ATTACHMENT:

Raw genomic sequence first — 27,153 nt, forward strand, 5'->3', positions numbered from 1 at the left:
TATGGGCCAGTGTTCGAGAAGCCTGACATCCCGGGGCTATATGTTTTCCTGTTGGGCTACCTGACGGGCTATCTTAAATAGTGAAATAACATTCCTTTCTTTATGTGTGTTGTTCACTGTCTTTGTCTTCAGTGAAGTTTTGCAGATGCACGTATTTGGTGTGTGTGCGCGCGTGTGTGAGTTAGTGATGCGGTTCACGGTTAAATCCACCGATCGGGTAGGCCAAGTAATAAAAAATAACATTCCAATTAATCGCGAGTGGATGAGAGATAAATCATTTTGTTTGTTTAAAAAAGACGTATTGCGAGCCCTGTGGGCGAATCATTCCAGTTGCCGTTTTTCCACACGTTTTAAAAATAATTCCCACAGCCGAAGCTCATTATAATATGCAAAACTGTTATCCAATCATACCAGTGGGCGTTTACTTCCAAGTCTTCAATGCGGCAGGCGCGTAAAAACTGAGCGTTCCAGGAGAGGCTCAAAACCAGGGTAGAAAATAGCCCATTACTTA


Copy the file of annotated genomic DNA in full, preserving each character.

Raw genomic sequence first — 27,153 nt, forward strand, 5'->3', positions numbered from 1 at the left:
TATGGGCCAGTGTTCGAGAAGCCTGACATCCCGGGGCTATATGTTTTCCTGTTGGGCTACCTGACGGGCTATCTTAAATAGTGAAATAACATTCCTTTCTTTATGTGTGTTGTTCACTGTCTTTGTCTTCAGTGAAGTTTTGCAGATGCACGTATTTGGTGTGTGTGCGCGCGTGTGTGAGTTAGTGATGCGGTTCACGGTTAAATCCACCGATCGGGTAGGCCAAGTAATAAAAAATAACATTCCAATTAATCGCGAGTGGATGAGAGATAAATCATTTTGTTTGTTTAAAAAAGACGTATTGCGAGCCCTGTGGGCGAATCATTCCAGTTGCCGTTTTTCCACACGTTTTAAAAATAATTCCCACAGCCGAAGCTCATTATAATATGCAAAACTGTTATCCAATCATACCAGTGGGCGTTTACTTCCAAGTCTTCAATGCGGCAGGCGCGTAAAAACTGAGCGTTCCAGGAGAGGCTCAAAACCAGGGTAGAAAATAGCCCATTACTTA